Access to energy is vital to boost social welfare and productivity in developing nations. The last decade has demonstrated that renewables more than any other source of energy provide fast, efficient and cheap access to energy for many across the world. LDCs are already pursuing sustainable development through renewable energy projects, including a bottom-up, LDC-driven Renewable Energy and Energy Efficiency Initiative for Sustainable Development (REEEI). Support for these efforts and scaling up universal access to affordable, clean, renewable energy is vital to address poverty eradication, climate change, sustainable development objectives and the Sustainable Development Goals. We also encourage G20 countries to protect our collective clean energy efforts by pursuing energy options that affirm the ‘clean and sustainable’ nature of access to energy both in developed and developing countries.

  1. Join the transition to a clean, green economy

After a strong, positive signal at the G7 summit, we call on G20 countries to rally around defending, implementing and advancing the Paris Agreement, despite the US announcing its intention to withdraw. It is clear that transformations in technology, consumption patterns and demand for clean, sustainable, green innovations are charging ahead around the world. Embracing these opportunities and joining the transition to a green economy means business opportunities that are beneficial for all. Some of the world’s leading businesses and sub-national governments, even within the US, have already recognised this and have begun to take strong actions on climate.

LDCs are leading the way

The LDCs reaffirm our commitment to the Paris Agreement. We are already leading the way through ambitious NDCs capturing mitigation and adaptation action beyond our fair shares, and the LDC-owned and -driven REEEI designed to meet our sustainable development objectives. We invite the G20 to join us and work alongside us as we pave the way for the sustainable economy of tomorrow.

Contact: Mr. Gebru Jember Endalew, Chair of the Least Developed Countries Group, 

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PRESS RELEASE: Least Developed Countries Group

18 May 2017, the United Nations Climate Change Conference in Bonn, Germany concluded. At the conclusion of the session, Chair of the Least Developed Countries (LDC) group, Gebru Jember Endalew, said “The LDC emphasise that the global response to climate change must be consistent with the best available science. We must limit warming to 1.5˚C to protect lives and livelihoods, and this means peaking global emissions in 2020. Less than three years remain to bend the emissions curve down.”

“Climate change impacts are already striking all corners of the world, and are anticipated to grow substantially over the next few decades. The longer we wait, the more costly adaptation, loss and damage, and mitigation will become. We risk undermining our efforts to eradicate poverty and keep in line with our sustainable development goals.”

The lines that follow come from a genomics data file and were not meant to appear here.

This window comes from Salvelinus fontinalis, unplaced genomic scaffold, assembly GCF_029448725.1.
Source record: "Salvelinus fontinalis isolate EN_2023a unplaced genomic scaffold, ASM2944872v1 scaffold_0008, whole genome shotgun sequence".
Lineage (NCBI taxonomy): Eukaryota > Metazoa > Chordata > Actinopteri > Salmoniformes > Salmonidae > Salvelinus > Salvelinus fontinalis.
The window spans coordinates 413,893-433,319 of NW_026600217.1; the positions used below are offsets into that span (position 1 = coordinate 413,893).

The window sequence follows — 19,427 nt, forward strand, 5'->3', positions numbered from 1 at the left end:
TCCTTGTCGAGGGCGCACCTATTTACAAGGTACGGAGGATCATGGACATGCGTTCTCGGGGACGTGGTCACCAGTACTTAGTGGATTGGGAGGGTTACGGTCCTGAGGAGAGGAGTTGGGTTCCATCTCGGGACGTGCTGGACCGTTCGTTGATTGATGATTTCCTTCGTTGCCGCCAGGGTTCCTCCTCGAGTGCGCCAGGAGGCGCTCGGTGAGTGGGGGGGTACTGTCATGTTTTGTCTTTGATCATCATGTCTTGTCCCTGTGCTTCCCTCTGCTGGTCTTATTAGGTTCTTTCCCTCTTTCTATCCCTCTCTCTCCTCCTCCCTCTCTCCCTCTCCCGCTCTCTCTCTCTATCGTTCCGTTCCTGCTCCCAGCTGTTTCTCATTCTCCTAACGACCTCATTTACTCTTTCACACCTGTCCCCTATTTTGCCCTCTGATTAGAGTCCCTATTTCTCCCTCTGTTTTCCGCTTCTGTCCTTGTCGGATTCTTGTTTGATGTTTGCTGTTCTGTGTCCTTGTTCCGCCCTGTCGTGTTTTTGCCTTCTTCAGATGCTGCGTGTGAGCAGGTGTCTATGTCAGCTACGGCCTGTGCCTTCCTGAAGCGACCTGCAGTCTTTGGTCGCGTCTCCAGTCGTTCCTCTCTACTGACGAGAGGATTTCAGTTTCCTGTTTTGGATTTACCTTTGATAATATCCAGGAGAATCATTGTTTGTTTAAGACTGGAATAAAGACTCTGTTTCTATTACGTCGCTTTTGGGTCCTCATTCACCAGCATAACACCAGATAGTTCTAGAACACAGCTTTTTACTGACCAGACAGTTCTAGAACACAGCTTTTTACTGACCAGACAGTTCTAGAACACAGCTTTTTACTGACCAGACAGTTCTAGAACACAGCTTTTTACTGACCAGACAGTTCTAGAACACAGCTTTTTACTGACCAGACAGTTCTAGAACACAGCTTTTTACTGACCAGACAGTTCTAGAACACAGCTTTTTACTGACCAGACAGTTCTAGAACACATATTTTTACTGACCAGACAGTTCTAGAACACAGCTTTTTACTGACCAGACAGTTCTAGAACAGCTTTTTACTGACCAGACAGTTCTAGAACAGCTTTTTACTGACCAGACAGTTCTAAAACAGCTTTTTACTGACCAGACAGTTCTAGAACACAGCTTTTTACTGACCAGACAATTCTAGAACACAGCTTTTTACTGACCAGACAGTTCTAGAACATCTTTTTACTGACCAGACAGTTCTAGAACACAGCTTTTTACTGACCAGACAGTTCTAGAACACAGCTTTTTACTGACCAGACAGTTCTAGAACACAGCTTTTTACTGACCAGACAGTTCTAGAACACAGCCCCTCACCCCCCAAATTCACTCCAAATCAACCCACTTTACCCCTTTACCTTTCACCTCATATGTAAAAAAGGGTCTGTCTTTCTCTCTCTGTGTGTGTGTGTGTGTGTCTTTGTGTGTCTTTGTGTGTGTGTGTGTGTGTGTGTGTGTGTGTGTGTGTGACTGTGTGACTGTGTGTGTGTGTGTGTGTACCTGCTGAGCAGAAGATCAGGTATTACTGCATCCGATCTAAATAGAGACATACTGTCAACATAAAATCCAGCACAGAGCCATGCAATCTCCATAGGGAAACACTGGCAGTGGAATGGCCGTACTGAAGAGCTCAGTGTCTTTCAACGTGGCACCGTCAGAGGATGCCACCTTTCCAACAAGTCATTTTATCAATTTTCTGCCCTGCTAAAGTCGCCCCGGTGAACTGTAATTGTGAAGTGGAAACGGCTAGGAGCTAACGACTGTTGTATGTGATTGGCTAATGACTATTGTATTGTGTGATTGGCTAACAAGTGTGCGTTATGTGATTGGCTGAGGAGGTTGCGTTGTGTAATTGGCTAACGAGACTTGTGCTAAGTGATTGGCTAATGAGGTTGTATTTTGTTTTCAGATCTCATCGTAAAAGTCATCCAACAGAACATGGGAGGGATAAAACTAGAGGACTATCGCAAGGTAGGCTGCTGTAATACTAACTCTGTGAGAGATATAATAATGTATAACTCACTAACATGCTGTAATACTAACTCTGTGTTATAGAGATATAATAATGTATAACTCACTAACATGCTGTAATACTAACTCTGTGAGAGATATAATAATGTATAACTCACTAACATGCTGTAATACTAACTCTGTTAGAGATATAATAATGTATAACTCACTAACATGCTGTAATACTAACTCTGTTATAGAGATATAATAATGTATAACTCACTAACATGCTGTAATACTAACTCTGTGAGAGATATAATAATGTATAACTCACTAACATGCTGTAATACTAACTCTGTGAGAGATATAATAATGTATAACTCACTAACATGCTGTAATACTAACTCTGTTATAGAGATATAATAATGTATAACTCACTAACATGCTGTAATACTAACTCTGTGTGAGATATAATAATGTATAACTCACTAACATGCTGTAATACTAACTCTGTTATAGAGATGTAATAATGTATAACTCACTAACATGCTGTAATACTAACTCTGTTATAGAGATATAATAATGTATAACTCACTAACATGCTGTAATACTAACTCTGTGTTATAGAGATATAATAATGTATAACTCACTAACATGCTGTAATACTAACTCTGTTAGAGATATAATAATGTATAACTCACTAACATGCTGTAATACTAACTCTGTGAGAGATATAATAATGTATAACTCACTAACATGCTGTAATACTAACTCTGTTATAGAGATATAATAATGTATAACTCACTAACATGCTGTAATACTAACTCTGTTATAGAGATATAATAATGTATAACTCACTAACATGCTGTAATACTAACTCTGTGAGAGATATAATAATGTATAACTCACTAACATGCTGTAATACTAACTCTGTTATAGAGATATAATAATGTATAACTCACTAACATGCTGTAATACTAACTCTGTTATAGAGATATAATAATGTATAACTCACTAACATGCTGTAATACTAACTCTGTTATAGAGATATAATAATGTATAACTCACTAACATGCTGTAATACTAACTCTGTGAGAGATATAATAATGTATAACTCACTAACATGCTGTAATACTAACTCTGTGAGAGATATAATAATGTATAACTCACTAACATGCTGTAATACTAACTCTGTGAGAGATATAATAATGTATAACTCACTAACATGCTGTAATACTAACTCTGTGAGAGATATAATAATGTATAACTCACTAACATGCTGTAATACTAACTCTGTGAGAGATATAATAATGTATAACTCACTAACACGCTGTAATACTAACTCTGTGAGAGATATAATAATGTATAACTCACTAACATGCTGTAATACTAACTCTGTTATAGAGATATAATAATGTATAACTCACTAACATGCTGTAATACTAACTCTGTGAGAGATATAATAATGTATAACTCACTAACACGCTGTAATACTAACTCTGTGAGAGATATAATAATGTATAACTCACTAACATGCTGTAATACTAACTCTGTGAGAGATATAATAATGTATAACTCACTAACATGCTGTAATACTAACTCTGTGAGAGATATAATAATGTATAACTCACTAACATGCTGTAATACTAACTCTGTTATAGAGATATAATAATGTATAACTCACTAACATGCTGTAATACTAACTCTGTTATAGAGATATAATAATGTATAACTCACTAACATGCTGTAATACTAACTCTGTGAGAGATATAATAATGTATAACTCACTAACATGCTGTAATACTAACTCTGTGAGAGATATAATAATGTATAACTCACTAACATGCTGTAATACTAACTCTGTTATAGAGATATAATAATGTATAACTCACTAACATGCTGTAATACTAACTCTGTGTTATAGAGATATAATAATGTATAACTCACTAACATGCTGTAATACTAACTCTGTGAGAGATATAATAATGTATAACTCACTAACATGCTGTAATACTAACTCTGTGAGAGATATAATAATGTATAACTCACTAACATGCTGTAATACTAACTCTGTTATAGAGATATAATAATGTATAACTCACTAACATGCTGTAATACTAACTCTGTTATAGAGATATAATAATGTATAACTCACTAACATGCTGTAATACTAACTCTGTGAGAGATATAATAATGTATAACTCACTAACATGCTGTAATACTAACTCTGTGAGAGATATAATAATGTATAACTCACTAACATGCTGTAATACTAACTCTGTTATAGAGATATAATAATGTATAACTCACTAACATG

“The LDCs are concerned that we are still far from addressing actual finance needs of developing countries, whose Nationally Determined Contributions tell us that we need to find trillions not billions. Mobilising climate finance is crucial for LDCs and other developing countries to implement the Paris Agreement.”

“The LDCs are pleased that some valuable progress was made during this conference but we are not moving fast enough. This November at COP23 we must make considerable progress towards finalising the ‘rulebook’ that will implement the Paris Agreement without a last minute rush. The LDCs look forward to continuing our work to produce concrete outcomes.”

“The LDCs call on all Parties to redouble their efforts to tackle climate change with the urgency the climate crisis demands. The livelihoods of present and future generations hang in the balance and depend on all countries taking fair and ambitious action.”

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PRESS RELEASE: Least Developed Countries Group


Pursuing progress at the Bonn climate negotiations

From 8-18 May 2017, the United Nations climate change negotiations will be held in Bonn, Germany. It is important that substantive progress is made on the rules and processes that will fully operationalise the Paris Agreement. This session marks the half-way point to the finalisation of this process by 2018.

Chair of the Least Developed Countries (LDC) Group, Gebru Jember Endalew, said “climate change is costing lives and livelihoods, particularly in poor and vulnerable countries so there is a need for urgent action by all countries. The LDC Group will continue to push for fair and ambitious action by all.”

“For many of our countries, keeping the global temperature rise below 1.5 degrees Celsius is a matter of survival. Therefore, we all have to work towards a cleaner, greener, low-carbon global society as soon as possible.”

“Protecting people, livelihoods and economies also requires adapting to the impacts of climate change that are already devastating communities, erasing hard-won development gains and forcing mass migration. In this regard, I am deeply concerned about the lack of available support for adaptation, leaving the poorest and most vulnerable in society to weather the worst impacts of climate change with the least means to cope. Meanwhile the Least Developed Countries Fund, a key source of support for adaptation planning and implementation, sits empty.”